Skilled nursing care centers provide people in need of extended care, and those who are elderly and require long-term assistance, with a place to live and receive the round-the-clock care that they need. Typically, skilled nursing care facilities may employ doctors, but most of the staff consists of nurses, aides, and administrative workers. Because they are dealing with injured or ill patients and clients every day, skilled nursing facility staff members are always at risk of being accused of giving the wrong medication or treatment, inappropriately interacting with a patient, or otherwise making a mistake on the job. To protect employees against these and other claims, which could lead to legal and financial liability for a worker and a skilled nursing facility, owners and directors of these businesses need to have a commercial insurance policy.
Within a skilled nursing facility, directors, administrators, and staff work with patients with chronic conditions. Some may be able to return home after a time, while others may stay for ongoing care. In the course of working with so many individuals during a period of immense need in their lives, employees of these facilities find themselves in situations where they are at risk of being accused of improper conduct; for instance, they may spend time one-on-one with a patient, handle an individual’s personal items, or convey sensitive information about care to concerned family members. Because workers are subject to allegations of malpractice in these situations, skilled nursing facilities should be covered with professional liability insurance, and general liability coverage.
An independent insurance agent who has worked with skilled nursing facility owners, directors of nursing homes, and hospital administrators, knows the concerns that those in the healthcare industry have about adequately insuring their organization. She is familiar with the primary risks to these facilities in general, and she will determine the exposures of a specific skilled nursing business based on its location, the services provided on site, and other factors. Also, since she has access to business insurance policies offered by a number of different insurance companies, an independent insurance agent can recommend a variety of options available to skilled nursing facilities, so that their owners or directors can choose coverage suited to their particular facility, at a reasonable price.
Since most skilled nursing facilities already have business insurance coverage, an independent insurance agent can help owners determine whether they should change, or add on to their existing coverage, or buy a new policy. Besides liability or medical malpractice insurance, she will probably discuss how these organizations need to have workers’ compensation insurance, and coverage for employment practices liability in case of allegations of discrimination by a staff member. She may also recommend that they have liability coverage for employee benefits, and insurance for claims of physical or sexual abuse. She can discuss policy limits, and whether coverage should be underwritten by a surplus lines insurance carrier.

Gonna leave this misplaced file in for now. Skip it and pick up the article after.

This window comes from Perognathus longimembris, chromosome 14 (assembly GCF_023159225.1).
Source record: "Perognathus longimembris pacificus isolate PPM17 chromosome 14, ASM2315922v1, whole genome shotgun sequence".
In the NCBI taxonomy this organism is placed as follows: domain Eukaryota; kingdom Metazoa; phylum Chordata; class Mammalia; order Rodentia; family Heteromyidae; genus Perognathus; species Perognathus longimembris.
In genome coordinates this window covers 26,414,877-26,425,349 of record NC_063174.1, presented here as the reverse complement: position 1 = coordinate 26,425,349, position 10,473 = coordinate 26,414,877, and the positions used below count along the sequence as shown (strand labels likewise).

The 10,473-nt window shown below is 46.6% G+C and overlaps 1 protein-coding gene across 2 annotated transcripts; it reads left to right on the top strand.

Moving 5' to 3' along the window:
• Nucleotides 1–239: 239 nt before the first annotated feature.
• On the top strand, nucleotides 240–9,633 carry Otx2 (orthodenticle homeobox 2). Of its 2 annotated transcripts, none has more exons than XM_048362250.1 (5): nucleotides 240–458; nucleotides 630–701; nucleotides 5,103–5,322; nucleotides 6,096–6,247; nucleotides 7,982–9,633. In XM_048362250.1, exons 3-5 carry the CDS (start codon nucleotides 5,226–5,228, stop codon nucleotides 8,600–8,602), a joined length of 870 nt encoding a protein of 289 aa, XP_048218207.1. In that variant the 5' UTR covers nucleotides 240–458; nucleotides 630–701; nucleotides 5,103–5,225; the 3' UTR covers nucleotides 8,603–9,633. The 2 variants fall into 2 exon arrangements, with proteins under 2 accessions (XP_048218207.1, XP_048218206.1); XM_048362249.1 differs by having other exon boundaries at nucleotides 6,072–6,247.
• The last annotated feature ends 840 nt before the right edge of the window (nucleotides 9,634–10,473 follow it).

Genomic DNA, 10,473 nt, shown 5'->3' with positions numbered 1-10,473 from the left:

An independent insurance agent will likely mention that directors themselves have an interest in making sure their facility has errors and omissions coverage, and insurance for directors’ and officers’ liability. Also, like other businesses, skilled nursing facilities need property and casualty coverage, and they may want stop loss insurance in case they suddenly lose a staff member to a temporary illness, or because of death. And, because most facilities now keep medical and other patient records online, an independent commercial insurance agent will probably recommend that they maintain cyber liability coverage, in case of a breach or failure of their database.
A knowledgeable independent insurance agent will work with directors of skilled nursing facilities to make sure that they understand where their business’s most significant exposures lie. She will help them ensure that they have the most basic kinds of coverage they need, along with insurance for specific things, such as for the expenses of attending court, or non-owned vehicle liability. Then, in case of a claim, they know that their skilled nursing facility has a commercial insurance policy they can turn to for the appropriate coverage.